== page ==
Once I went to visit Caroline, a neighbour who lived down the next street. She was four months pregnant and I was worried that she was beginning to stay indoors a lot more. Unlike her, in the first two months of her pregnancy, she worked out a lot more at the gym and joined the sports team in the neighbourhood.
“Not sure there’s a serious need for you to work out Caroline. You have the house chores to keep fit with. Moreover, you’ve got a lot to do to work out in your new state.”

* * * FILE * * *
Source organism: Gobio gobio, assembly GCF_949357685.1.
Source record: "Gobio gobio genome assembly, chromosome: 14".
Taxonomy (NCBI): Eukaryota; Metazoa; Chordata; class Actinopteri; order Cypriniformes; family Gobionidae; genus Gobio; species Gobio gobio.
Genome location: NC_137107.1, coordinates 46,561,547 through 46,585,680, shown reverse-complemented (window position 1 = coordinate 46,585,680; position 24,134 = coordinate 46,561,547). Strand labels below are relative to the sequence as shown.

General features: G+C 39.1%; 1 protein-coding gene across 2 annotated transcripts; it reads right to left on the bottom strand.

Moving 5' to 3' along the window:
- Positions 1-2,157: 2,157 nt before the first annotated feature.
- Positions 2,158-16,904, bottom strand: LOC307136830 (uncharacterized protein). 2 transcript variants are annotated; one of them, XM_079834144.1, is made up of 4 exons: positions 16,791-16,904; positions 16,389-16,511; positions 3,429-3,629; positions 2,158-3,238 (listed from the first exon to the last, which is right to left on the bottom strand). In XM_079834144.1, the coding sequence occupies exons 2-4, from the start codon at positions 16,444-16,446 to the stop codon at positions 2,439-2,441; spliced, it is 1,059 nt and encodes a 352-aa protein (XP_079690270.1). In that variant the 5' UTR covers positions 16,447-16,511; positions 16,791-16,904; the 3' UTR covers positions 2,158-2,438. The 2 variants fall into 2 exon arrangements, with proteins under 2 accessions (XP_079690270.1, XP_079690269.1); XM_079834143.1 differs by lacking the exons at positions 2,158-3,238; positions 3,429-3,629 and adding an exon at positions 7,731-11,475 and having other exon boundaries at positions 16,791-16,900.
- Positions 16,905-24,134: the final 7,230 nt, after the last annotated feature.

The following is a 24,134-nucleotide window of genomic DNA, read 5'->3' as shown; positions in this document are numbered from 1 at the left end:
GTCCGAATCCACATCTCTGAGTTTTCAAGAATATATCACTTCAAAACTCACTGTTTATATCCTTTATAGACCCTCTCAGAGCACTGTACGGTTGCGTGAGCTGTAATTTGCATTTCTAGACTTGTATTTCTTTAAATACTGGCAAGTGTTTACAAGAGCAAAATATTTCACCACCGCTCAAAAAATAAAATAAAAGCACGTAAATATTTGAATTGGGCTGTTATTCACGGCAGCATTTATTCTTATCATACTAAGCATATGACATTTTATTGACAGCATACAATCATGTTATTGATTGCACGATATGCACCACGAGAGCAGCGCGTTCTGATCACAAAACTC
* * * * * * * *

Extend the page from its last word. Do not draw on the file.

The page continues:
Those were the exact words my Caroline’s husband told her when she talked with him about her intention about continuing her routine.
I felt no surprise, as this was not the first time I have had to intervene in such argument between expectant couples. I heard husbands tell it to wives, not because they couldn’t afford the gym fees, but because they thought their wives already had the misconception that too many exercises during pregnancy might affect the baby or the mother in some way.
These fears should, however, not rule out the importance of exercise, especially during pregnancy. From strengthening the cardiovascular system to easing off stress and boredom, the invigorating effects of exercising cannot be overemphasized.